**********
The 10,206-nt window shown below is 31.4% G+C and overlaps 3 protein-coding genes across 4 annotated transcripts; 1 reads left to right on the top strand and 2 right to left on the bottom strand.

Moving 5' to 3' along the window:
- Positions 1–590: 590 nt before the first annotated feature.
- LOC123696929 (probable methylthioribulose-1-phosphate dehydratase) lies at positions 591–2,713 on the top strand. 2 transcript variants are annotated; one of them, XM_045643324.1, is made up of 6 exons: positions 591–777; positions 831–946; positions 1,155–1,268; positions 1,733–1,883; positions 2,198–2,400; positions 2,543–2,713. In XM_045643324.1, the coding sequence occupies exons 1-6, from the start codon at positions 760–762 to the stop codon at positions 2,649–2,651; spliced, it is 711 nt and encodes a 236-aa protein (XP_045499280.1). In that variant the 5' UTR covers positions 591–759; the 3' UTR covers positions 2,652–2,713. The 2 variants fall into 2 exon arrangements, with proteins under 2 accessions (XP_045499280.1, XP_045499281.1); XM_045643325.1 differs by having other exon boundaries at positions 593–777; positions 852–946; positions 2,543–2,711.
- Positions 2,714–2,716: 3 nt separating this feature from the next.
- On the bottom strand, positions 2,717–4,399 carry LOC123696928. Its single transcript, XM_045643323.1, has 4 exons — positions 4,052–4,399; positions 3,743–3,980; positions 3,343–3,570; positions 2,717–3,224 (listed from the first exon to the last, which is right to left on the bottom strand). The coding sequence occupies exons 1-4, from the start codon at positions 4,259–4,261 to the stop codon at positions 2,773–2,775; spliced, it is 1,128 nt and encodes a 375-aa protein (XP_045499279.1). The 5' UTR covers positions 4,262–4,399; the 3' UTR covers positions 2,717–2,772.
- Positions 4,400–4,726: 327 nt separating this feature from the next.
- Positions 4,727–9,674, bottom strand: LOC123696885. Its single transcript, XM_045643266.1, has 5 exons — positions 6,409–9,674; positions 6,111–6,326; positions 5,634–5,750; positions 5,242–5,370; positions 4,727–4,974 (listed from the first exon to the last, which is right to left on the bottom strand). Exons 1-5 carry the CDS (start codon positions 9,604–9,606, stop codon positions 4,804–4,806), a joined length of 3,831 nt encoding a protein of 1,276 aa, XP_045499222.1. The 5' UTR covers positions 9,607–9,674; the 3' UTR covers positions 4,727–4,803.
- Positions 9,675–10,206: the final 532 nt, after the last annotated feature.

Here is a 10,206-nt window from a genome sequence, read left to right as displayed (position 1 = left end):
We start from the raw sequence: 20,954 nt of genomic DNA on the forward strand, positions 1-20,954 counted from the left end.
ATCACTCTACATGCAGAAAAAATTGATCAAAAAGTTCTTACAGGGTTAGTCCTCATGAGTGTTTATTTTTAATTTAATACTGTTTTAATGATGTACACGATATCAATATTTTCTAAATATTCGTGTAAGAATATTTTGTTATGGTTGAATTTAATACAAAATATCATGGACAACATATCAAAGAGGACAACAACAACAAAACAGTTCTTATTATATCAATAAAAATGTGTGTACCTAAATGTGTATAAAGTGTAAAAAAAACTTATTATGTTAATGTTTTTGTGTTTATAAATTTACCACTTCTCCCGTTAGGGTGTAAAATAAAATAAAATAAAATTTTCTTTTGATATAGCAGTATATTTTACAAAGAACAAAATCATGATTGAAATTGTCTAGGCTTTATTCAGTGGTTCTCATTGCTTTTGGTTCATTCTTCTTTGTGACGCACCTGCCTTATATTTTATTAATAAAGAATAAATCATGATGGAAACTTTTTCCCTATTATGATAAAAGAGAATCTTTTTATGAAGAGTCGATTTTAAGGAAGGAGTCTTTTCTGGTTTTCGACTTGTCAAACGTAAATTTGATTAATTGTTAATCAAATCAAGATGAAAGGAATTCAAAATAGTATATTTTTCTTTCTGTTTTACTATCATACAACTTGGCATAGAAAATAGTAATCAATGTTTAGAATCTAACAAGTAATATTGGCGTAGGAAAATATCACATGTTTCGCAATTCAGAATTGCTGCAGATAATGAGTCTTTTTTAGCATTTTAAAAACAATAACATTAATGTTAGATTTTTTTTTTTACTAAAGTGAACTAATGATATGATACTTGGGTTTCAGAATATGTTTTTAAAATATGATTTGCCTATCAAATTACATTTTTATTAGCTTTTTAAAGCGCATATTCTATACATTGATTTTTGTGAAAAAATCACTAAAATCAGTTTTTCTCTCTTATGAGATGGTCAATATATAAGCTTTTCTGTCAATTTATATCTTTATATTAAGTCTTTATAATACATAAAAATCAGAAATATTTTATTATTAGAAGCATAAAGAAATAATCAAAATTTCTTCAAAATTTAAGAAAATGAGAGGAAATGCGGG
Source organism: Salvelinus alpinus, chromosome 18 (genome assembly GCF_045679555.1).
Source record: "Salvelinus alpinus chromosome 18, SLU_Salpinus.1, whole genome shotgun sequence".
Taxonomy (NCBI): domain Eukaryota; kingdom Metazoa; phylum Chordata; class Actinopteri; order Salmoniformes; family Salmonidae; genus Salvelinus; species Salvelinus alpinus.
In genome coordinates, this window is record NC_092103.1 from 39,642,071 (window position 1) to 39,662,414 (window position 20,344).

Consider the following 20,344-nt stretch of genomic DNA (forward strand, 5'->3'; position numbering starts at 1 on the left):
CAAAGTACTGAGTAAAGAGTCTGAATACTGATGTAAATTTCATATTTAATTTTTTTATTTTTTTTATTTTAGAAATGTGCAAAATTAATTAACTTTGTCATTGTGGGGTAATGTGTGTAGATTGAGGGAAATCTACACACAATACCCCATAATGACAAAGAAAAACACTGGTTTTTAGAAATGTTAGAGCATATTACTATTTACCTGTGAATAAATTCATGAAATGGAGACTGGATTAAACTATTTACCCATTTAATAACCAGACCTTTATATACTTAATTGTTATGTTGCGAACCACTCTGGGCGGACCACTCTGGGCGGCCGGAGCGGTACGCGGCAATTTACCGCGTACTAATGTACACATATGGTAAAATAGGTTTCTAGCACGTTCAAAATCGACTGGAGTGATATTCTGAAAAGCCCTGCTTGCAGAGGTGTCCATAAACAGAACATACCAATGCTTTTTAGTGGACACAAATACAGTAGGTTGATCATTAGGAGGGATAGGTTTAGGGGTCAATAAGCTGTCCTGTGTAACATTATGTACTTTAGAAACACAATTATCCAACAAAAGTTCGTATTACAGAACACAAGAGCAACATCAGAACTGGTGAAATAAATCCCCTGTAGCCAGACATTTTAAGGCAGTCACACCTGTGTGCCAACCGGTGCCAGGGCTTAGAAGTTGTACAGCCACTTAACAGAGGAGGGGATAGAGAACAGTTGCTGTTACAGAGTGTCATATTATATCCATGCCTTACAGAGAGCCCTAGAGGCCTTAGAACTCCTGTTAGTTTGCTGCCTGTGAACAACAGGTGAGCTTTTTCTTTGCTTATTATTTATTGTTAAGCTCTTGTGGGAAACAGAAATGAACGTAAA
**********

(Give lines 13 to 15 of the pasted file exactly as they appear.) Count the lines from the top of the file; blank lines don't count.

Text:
Source organism: Salvelinus alpinus, chromosome 18 (genome assembly GCF_045679555.1).
Source record: "Salvelinus alpinus chromosome 18, SLU_Salpinus.1, whole genome shotgun sequence".
Taxonomy (NCBI): domain Eukaryota; kingdom Metazoa; phylum Chordata; class Actinopteri; order Salmoniformes; family Salmonidae; genus Salvelinus; species Salvelinus alpinus.